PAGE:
The Richmond Folk Festival: An Outsourced & Wayward Preview

 In News

The annual Richmond Folk Festival is upon us, and good lord… where do we even start? This three day music festival in its 14th year is a seasoned sanctuary for music lovers, offering up anything and everything that might be attached to the word “folk,” all in front of a welcoming crowd.

We won’t offer up any recommendations here — there are far too many great acts performing that it’d be heartbreaking to snub someone, but more importantly, the magic of this weekend is the free-flowing discovery. Mark down stuff you want to see, sure, but also set aside plenty of time to just bounce around and take in whatever catches your ear in the moment. You might just come away singing the praises of polka and zydeco music to anyone who will listen. Don’t laugh either — if you’ve been to the Folk Festival before, you know the feeling.

You can view the whole schedule by clicking here, and get some information on the performers by clicking here. For those wanting to do a deeper dive before making the trek this weekend, here are some local articles that are worth reading on the folk festival, with a few of them highlighted specifically for their intriguing quality.

“Best musical slapstick: Zhou Family Band” – Style Weekly
That title alone shows you just what’s in store for you this weekend.

“Bounce Begins With B: A godfather of bounce, New Orleans’ Ricky B. makes his debut in Richmond” – Style Weekly

“Breaking Taboos: A pioneering female bluegrass singer talks about the challenges and thrills” – Style Weekly
Karen Newton has an insightful look into the career and confidence of Claire Lynch.

“The Choirmaster: Larry Bland celebrates 50 years leading the Volunteer Choir with a performance featuring Cora Harvey Armstrong” – Style Weekly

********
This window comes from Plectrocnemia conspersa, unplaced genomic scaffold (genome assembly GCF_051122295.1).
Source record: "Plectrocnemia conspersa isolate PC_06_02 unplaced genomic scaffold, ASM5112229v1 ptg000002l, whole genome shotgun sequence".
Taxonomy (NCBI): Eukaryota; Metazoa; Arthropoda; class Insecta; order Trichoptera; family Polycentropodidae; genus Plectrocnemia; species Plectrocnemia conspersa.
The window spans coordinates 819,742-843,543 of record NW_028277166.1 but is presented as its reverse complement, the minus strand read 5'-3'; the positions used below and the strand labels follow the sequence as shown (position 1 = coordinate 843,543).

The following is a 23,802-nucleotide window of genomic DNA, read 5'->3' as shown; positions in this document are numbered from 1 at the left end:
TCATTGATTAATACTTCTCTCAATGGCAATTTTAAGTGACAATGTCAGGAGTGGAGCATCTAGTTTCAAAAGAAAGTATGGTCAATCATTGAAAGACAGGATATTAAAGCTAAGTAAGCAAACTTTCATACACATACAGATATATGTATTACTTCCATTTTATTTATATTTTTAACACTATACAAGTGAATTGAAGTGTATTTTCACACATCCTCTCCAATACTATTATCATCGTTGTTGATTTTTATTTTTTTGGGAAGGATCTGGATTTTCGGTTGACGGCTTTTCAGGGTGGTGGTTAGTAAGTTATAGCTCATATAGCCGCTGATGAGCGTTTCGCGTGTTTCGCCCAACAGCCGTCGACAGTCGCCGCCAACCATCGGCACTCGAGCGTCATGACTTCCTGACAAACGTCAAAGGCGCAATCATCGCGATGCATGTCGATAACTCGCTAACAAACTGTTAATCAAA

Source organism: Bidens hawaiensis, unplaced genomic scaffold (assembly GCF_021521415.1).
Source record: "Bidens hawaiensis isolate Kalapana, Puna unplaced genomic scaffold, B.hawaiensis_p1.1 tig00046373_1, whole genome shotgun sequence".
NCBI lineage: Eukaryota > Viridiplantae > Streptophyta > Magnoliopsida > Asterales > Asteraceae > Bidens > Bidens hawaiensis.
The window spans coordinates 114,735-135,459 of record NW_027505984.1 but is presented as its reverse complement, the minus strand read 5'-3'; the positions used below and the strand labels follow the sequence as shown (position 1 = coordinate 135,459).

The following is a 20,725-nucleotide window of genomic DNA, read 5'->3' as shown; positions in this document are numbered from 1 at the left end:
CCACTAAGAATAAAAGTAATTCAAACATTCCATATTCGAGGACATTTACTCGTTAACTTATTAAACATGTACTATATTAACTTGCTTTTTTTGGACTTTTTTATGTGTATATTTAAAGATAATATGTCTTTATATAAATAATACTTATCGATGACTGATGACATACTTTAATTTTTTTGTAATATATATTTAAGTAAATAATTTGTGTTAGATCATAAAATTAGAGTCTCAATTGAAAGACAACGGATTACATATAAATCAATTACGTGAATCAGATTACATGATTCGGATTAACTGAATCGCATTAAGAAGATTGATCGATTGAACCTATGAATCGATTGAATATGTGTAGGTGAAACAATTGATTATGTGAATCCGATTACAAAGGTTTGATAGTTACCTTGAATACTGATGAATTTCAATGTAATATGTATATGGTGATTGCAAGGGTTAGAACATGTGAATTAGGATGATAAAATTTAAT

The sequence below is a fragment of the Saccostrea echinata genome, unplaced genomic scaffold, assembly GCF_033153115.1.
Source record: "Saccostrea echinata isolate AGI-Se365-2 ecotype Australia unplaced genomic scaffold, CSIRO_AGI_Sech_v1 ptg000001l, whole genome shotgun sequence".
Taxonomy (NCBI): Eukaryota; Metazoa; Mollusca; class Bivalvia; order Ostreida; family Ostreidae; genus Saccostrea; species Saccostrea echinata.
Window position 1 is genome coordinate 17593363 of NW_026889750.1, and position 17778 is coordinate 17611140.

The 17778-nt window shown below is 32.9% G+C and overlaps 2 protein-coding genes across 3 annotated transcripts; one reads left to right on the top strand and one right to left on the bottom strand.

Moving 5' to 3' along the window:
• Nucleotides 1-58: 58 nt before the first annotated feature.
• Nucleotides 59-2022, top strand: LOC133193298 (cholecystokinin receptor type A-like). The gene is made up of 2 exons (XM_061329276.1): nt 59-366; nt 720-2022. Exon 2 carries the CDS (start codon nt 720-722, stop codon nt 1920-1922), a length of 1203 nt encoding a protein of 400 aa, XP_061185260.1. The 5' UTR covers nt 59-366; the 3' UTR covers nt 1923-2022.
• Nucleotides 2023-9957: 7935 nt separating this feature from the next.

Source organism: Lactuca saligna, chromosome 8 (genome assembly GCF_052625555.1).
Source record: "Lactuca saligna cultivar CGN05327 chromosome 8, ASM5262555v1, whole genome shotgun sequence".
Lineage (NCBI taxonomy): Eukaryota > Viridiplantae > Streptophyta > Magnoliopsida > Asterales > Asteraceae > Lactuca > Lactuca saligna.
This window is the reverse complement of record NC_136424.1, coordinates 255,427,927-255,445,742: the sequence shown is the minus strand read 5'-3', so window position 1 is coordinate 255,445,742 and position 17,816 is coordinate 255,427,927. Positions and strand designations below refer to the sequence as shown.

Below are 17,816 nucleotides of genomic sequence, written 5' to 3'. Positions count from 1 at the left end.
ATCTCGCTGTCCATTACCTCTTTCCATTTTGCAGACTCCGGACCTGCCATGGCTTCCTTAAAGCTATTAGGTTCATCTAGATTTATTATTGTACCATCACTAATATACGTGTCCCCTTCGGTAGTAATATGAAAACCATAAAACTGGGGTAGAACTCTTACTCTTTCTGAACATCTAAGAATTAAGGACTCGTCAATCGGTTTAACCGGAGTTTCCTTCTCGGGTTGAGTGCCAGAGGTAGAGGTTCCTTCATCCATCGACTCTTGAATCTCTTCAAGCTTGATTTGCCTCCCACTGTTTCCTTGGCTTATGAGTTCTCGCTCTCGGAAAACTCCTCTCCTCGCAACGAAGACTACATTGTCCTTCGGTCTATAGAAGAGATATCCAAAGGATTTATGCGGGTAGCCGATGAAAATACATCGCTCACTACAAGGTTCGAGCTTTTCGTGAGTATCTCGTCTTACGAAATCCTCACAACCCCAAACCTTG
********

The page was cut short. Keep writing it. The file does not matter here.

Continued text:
“A Conversation with Uilleann Piper Jarlath Henderson” – River City Magazine
Leave it to the amazing writer Davy Jones to make people not only care about uilleann pipe music, but seek it out.

“Festival Notes” – Style Weekly

“Found in the Masquerade: This year’s Virginia Folklife Area explores various costuming traditions in Virginia” – Style Weekly

“Get ready for a ‘Masquerade’ in the Richmond Folk Festival’s Folklife area” – Richmond Times-Dispatch

“Heeding the Call: A piper, who is also a doctor, keeps an Irish folk tradition alive” – Style Weekly

“Most likely to draw a huge crowd: Mavis Staples” – Style Weekly
It’s Mavis Staples, y’all. You can’t miss it.

“Most likely to induce a trance: Bounxeung Synanonh” – Style Weekly

“Music for Folks: The great-nephew of Django Reinhardt takes his guitar duo in new directions” – Style Weekly
Beyond the bloodline, this article is fantastic for Peter McElhinney capturing the most casual and profound answer to what folk music really is.

“Resilient Music: A Puerto Rican salsa band survives Hurricane Maria and comes back stronger” – Style Weekly

“Sibling Success: The younger sister of Jerry Lee Lewis forged her own boogie-woogie path” – Style Weekly

“Signs and Wonders: A lifetime of trust goes into interpreting the music onstage through sign language” – Style Weekly

“Tim Timberlake’s Tips for Watching the Fourth Annual Banjo Competition” – Style Weekly

“Together again, family-friendband Dog’s New Clothes reunites for the Richmond Folk Festival” – Richmond Times-Dispatch

“What to watch at this year’s Richmond Folk Festival: Mavis Staples, bounce music & Carnival costumes” – Richmond Times-Dispatch
Colleen Curran offers a detailed, yet concise look at some definite stand-outs of the jam-packed line-up this weekend.

“Volunteer Profile: Diane Muska” – Style Weekly
A great read if only to celebrate the enthusiasm and dedication of someone who’s been with the Folk Festival since its inception.

And if all of that is not enough to make you want to check out the festival, maybe this short video from a few years ago will.

The Richmond Folk Festival happens Friday, October 12th through Sunday, October 14th on Brown’s Island and the surronding riverfront with over 30+ artists across 7 stages. Admission is free with a $10 donation and for more information, click here.


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